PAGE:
The recipes are :

Recipe A … mix 1 cup of whole grain (or rye flour) with 1/2 cup of bottled non-chlorinated water, 2 feedings* a day, every 12 hours.

Recipe B … mix  1/4 cup of white flour with 1/4 cup of tap water boiled and cooled, 1 feeding a day, every 24 hours.

* What is “feeding”? …..   In the starter fermentation process is being taking place and bacteria and yeasts being created everyday. They need fresh water and flour and you need to periodically feed it every day. Just like your pet.

Both were kept in the same spot in my kitchen (21℃ room temperature).

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Day 2 : 
Recipe A … After 12 hours I opened the jar and stirred with a sterilized wooden spoon for a few minutes to get a lot of oxigen into the mixture. (The acid will react with metal utensils, so please use a wooden spoon)  Then I kept 1/2 cup of the starter and discarded the rest.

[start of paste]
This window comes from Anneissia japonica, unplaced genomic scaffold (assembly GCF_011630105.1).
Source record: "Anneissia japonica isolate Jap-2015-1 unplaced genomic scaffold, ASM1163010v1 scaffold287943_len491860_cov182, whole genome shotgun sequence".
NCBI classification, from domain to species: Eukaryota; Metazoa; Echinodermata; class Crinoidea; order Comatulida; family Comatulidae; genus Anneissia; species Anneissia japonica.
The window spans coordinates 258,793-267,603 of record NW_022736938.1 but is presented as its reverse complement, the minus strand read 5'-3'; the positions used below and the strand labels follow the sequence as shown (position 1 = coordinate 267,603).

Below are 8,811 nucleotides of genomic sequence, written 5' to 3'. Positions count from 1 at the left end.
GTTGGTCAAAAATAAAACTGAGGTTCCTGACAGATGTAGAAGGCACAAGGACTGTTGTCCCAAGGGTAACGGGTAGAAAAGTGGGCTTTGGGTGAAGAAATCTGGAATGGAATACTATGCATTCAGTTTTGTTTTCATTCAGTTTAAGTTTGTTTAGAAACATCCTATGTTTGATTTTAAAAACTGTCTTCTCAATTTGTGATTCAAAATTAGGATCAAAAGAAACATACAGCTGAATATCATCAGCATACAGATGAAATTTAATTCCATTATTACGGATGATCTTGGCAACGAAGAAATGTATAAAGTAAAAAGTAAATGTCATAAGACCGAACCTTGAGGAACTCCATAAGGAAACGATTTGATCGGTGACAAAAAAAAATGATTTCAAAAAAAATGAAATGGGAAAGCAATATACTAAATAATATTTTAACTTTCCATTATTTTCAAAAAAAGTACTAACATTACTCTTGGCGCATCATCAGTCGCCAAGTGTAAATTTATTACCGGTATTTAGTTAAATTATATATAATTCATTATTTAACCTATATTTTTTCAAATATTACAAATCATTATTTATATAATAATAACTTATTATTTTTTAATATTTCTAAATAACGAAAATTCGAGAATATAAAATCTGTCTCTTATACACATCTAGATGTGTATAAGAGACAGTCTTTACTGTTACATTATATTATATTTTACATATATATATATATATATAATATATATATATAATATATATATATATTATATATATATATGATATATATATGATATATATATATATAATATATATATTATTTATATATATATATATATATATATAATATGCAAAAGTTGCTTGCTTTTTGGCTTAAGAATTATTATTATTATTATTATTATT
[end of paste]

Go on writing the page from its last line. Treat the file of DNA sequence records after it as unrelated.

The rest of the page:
Added 1/2 cup white flour and 1/2 cup bottled non-chlorinated water. (starter:water:flour = 1:1:1) Stirred very well.
Repeated the same procedure once again 12 hours later.

Recipe B …  After 24 hours I opened the jar and stirred with a sterilized wooden spoon.
Kept all the starter, fed 1/4 cup white flour and 1/4 cup of tap water that had been boiled and cooled.

Both were kept in my kitchen (21℃ room temperature)
No major change was seen in neither of the starters.

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Day 3 : I repeated the same as Day 2. Recipe A got 2 feedings a day, Recipe B got 1 feeding a day. No change was seen.


Day 4
: I repeated the same as Day 3.
Recipe B … There were small bubbles! Oh!


Day 5, 6
: I repeated the same.
Recipe B … It got more bubbles. Oh! Oh!


Day 7
: I repeated the same. 1 week has passed.
Recipe A … It also got some foams on top. It smelled good.
Recipe B … No change


Day 8
: I repeated the same.
Recipe A … The container was getting dirty from pouring out, I transferred it to a new clean sterilized container.